In an interview yesterday at Red Hat's inaugural user conference here in New Orleans, CEO Matthew Szulik told Computerworld that the best opportunities for the company's open-source software stack lie outside the U.S:
What hope is there that customers will go to a full open-source software stack when they already have existing products for things such as directory services and identity management?
That's true. But I think you have to look at the globe. First of all, where do we see the fastest take-up and adoption of our desktop technology? It's in Europe and Asia. Organizations that have or are already in the process of moving their legacy systems forward -- or are looking at and building net new environments -- either they're leasing or [their] existing architectures are just stagnant. They now have the benefit of Linux and open-source technologies, and they're asking for things that are new and different.
How do you expect to get users to move off Microsoft's Active Directory?
You raise a good point. Maybe within the next 12, 18, 36 months, Active Directory in the U.S. won't be the place where the directory's capability is, [where] the certificate management capability happens. Maybe it will happen in Spain. Or maybe it will happen in England. Or maybe it will happen in Poland or Russia. There were US$19.5 billion of Linux-related technologies sold in 2004. This is an incredibly large market which we're competing in, and Red Hat's business opportunity is really at such an embryonic stage. To me, it's no longer a question of if. It's just a matter of when.
Do you consider your greatest opportunity to be abroad, where companies might have less-mature infrastructures than U.S. companies do?
Definitely. And I think you see a different set of behaviors happening in those markets. There is not the bias toward an indigenous U.S. supplier. There is a technically educated work force in certain markets that has now grown up with Linux and open-source, like in Germany, that has the literacy and the capacity and the desire to change. You're starting to see markets in India come to the fore, systems in China, Brazil.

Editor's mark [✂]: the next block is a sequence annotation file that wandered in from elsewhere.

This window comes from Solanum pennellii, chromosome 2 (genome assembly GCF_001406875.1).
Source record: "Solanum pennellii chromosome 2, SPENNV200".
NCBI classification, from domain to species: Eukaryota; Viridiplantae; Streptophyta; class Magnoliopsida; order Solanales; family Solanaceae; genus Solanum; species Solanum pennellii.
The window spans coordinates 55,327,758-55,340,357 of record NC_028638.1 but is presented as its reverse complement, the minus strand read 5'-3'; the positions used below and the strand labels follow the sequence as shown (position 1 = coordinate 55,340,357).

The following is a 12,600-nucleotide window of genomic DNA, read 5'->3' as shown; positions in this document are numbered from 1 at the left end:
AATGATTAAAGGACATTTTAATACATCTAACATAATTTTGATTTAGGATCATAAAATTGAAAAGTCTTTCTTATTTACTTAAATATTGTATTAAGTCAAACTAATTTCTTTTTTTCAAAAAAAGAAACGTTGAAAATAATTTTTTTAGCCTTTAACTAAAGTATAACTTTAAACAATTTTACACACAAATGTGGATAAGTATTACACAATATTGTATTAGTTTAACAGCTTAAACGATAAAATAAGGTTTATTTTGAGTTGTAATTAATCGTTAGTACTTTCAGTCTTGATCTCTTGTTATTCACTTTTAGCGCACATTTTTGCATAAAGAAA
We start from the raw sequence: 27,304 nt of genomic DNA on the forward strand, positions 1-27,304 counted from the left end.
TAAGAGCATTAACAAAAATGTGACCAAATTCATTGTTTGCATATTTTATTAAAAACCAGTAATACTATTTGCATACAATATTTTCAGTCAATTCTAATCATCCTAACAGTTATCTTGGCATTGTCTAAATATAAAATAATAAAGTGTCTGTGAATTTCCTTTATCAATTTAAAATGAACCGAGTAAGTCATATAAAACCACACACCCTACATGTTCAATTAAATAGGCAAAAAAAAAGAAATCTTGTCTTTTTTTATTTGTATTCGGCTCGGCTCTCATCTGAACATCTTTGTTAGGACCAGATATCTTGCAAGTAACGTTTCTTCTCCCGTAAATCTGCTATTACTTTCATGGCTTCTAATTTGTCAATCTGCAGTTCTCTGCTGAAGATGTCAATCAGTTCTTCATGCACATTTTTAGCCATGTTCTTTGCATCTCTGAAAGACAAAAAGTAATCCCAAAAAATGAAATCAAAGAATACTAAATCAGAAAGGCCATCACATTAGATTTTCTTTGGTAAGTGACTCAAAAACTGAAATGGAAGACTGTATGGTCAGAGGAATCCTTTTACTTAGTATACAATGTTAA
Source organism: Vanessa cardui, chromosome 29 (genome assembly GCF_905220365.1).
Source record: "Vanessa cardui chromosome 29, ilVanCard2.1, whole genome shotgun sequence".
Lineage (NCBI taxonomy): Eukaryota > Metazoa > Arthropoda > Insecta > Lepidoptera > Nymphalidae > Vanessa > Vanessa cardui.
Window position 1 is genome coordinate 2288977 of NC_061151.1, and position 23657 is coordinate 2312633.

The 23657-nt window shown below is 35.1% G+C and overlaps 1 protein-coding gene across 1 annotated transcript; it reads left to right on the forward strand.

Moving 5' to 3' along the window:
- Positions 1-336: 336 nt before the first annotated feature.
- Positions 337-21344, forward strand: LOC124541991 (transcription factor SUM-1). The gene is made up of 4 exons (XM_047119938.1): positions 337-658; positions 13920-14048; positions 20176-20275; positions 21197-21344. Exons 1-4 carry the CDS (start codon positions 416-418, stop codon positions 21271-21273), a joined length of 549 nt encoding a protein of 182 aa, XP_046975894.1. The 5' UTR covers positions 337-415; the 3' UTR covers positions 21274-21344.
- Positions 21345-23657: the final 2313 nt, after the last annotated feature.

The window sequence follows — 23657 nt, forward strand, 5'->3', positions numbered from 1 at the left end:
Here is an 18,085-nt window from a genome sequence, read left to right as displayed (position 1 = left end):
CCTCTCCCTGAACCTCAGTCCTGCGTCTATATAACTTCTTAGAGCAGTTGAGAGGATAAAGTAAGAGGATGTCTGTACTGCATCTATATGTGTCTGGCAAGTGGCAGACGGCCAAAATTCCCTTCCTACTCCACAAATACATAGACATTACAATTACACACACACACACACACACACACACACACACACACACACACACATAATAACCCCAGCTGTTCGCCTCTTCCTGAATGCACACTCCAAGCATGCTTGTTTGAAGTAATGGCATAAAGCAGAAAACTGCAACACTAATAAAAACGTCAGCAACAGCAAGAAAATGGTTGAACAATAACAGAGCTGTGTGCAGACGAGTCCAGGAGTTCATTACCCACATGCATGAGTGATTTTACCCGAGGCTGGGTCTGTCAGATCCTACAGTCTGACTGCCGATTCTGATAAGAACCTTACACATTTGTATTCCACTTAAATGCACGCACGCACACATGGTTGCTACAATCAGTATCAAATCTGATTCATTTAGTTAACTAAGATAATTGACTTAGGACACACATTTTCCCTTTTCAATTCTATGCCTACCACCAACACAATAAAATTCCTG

Will it be worth the resource expense for Red Hat to enter the directory market?
First of all, it already has a rich customer base. ... And to build up this open-source architecture, we had an absolute dependency on providing an open-source directory to deliver authentication, improved capabilities around identity management, [and] ultimately the ability to manage the hundreds of thousands of devices that will somehow be connected to someone's infrastructure for remote management and single sign-on. If we didn't do that, then what are we going to do?
What markets do you think you might get into after this?
What is the famous Gordie Howe quote about the hockey puck? You want to go to where you think the puck is going. We want to look at where software can continue to be delivered as a service -- to deliver value around those areas, as opposed to taking on the economics of a work force. The classical software packaged product is only going to decline in value.
Will you ever get into the application business?
I don't think the application business is ever going to look the way that it's looked the last 25 years.
How do you think it will change?
We're doing software as a service. I think it will change our relationship to applications. Component-based development because of open-source software is increasingly going to become a reality. I think there will be a different problem to solve.